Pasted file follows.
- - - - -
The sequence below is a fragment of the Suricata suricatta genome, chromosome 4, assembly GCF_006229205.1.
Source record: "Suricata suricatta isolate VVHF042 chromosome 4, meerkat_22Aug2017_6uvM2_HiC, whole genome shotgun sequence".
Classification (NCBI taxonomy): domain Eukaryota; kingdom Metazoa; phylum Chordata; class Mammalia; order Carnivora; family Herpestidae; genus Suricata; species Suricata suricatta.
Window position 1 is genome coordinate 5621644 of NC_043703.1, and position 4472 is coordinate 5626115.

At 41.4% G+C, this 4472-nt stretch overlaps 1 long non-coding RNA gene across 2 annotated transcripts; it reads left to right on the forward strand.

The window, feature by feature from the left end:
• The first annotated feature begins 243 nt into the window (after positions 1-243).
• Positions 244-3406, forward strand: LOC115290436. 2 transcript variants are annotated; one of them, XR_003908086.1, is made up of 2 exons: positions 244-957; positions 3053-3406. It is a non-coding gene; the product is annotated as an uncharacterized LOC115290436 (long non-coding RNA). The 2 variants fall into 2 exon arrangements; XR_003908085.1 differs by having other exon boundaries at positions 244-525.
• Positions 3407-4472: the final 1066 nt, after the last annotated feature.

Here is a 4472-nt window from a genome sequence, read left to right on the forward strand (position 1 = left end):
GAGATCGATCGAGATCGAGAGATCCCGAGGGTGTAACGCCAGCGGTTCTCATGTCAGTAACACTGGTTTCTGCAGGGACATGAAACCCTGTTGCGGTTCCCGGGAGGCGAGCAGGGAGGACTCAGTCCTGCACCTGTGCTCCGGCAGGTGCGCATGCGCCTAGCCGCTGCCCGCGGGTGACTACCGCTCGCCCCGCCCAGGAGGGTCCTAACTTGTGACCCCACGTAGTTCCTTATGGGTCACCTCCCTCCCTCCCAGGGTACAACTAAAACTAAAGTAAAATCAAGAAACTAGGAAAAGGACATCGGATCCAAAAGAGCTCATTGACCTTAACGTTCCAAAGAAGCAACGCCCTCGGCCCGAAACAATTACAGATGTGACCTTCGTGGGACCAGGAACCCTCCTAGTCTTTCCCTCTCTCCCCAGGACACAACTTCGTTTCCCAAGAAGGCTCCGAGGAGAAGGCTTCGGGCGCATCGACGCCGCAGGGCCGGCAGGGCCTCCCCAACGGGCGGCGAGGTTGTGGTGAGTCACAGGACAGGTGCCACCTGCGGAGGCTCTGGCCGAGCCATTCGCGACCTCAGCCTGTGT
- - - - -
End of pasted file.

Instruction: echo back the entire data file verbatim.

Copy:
The sequence below is a fragment of the Suricata suricatta genome, chromosome 4, assembly GCF_006229205.1.
Source record: "Suricata suricatta isolate VVHF042 chromosome 4, meerkat_22Aug2017_6uvM2_HiC, whole genome shotgun sequence".
Classification (NCBI taxonomy): domain Eukaryota; kingdom Metazoa; phylum Chordata; class Mammalia; order Carnivora; family Herpestidae; genus Suricata; species Suricata suricatta.
Window position 1 is genome coordinate 5621644 of NC_043703.1, and position 4472 is coordinate 5626115.

At 41.4% G+C, this 4472-nt stretch overlaps 1 long non-coding RNA gene across 2 annotated transcripts; it reads left to right on the forward strand.

The window, feature by feature from the left end:
• The first annotated feature begins 243 nt into the window (after positions 1-243).
• Positions 244-3406, forward strand: LOC115290436. 2 transcript variants are annotated; one of them, XR_003908086.1, is made up of 2 exons: positions 244-957; positions 3053-3406. It is a non-coding gene; the product is annotated as an uncharacterized LOC115290436 (long non-coding RNA). The 2 variants fall into 2 exon arrangements; XR_003908085.1 differs by having other exon boundaries at positions 244-525.
• Positions 3407-4472: the final 1066 nt, after the last annotated feature.

Here is a 4472-nt window from a genome sequence, read left to right on the forward strand (position 1 = left end):
GAGATCGATCGAGATCGAGAGATCCCGAGGGTGTAACGCCAGCGGTTCTCATGTCAGTAACACTGGTTTCTGCAGGGACATGAAACCCTGTTGCGGTTCCCGGGAGGCGAGCAGGGAGGACTCAGTCCTGCACCTGTGCTCCGGCAGGTGCGCATGCGCCTAGCCGCTGCCCGCGGGTGACTACCGCTCGCCCCGCCCAGGAGGGTCCTAACTTGTGACCCCACGTAGTTCCTTATGGGTCACCTCCCTCCCTCCCAGGGTACAACTAAAACTAAAGTAAAATCAAGAAACTAGGAAAAGGACATCGGATCCAAAAGAGCTCATTGACCTTAACGTTCCAAAGAAGCAACGCCCTCGGCCCGAAACAATTACAGATGTGACCTTCGTGGGACCAGGAACCCTCCTAGTCTTTCCCTCTCTCCCCAGGACACAACTTCGTTTCCCAAGAAGGCTCCGAGGAGAAGGCTTCGGGCGCATCGACGCCGCAGGGCCGGCAGGGCCTCCCCAACGGGCGGCGAGGTTGTGGTGAGTCACAGGACAGGTGCCACCTGCGGAGGCTCTGGCCGAGCCATTCGCGACCTCAGCCTGTGT